National Reconciliation Week! Adaptable Indigenous Histories and Cultures Activities.

This week (27/5-3/06) is National Reconciliation Week (NRW) and NAIDOC Week is in early July. There are special events all over the country to celebrate our country’s Indigenous history and heritage, and to move towards a better future which acknowledges the wrongs of the past and aims to learn from them. This year the theme of NRW is “Don’t Keep History a Mystery”, while the theme of NAIDOC Week is “Because of her, we can”, celebrating Indigenous women and their achievements. The Victorian Electoral Commission is passionate about closing the gap between Indigenous and non-Indigenous Australians in every way- but especially in the area of electoral engagement. Historically, Indigenous Australians have either been denied the right to vote or, often, actively misled or at best not engaged and supported to vote. It’s important that this past be acknowledged and actively redressed in the present.

Today, the VEC aims to increase Indigenous voter turnout by explicitly supporting Indigenous communities, sending mobile voting centres out to regional and rural communities, and by explaining to mixed audiences the history of the Indigenous vote in Australia. We also cover Indigenous inclusion in our Passport to Democracy sessions, ensuring that young Australians are aware of the need to make voting as equitable as possible for all Australians and to build an understanding of our past that is not based on ignorance or myth.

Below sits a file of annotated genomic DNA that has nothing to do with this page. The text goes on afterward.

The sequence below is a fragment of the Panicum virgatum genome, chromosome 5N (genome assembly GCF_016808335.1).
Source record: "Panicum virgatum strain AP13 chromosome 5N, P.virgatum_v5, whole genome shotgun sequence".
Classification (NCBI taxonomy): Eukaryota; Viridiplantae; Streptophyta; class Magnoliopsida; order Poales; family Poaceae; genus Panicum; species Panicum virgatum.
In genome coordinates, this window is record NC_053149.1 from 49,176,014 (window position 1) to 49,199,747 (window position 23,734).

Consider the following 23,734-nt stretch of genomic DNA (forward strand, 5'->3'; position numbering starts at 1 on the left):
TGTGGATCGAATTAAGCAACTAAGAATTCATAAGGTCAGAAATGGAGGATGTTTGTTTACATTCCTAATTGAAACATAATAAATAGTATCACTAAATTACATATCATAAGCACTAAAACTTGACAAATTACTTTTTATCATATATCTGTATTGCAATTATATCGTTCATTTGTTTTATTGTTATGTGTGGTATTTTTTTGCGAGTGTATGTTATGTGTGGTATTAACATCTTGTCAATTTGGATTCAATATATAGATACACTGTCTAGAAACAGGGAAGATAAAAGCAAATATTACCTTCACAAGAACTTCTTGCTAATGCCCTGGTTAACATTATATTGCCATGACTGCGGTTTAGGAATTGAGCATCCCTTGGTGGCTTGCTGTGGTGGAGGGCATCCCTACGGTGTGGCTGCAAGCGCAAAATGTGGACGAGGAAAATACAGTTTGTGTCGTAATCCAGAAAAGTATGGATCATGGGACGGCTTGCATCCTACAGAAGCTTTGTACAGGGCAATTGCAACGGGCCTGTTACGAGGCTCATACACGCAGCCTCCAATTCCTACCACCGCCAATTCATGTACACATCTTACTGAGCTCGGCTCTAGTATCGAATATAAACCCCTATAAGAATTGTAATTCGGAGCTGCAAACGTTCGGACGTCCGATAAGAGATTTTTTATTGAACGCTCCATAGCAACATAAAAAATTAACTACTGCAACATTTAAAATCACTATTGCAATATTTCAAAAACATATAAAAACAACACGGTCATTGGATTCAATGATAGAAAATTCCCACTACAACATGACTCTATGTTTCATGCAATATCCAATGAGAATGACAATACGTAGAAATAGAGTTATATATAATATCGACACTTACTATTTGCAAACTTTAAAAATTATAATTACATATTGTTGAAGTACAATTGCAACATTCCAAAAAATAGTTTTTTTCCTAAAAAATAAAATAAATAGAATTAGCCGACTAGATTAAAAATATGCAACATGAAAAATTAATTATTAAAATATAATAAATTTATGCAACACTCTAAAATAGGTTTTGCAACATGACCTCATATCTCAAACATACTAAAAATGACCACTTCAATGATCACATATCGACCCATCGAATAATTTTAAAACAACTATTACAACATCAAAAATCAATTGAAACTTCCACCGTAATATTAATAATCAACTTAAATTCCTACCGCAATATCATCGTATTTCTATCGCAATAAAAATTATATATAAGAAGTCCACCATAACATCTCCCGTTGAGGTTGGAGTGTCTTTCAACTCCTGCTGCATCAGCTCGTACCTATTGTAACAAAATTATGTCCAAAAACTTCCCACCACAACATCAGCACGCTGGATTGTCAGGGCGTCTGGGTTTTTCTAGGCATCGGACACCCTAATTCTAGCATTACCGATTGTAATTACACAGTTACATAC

As part of this goal, the blog posts and activities for this week (that could be used now and right through into July- or any time) are focused on developing students’ understanding regarding the history of Indigenous voting rights in Australia, as well as improving their research skills and abilities. The activities can be reinforced using the resources in the Research tab of our website which helps students in both the process of finding good sources as well as reading them with a critical lens.

The activity attached in this post is more focused on primary students, while our next post will be aimed at secondary learners. Depending on your students’ needs, feel free to use these activities in whichever way you please!

The activity also details which Victorian Curriculum Content Descriptors are covered by the content.

When does Australian history start

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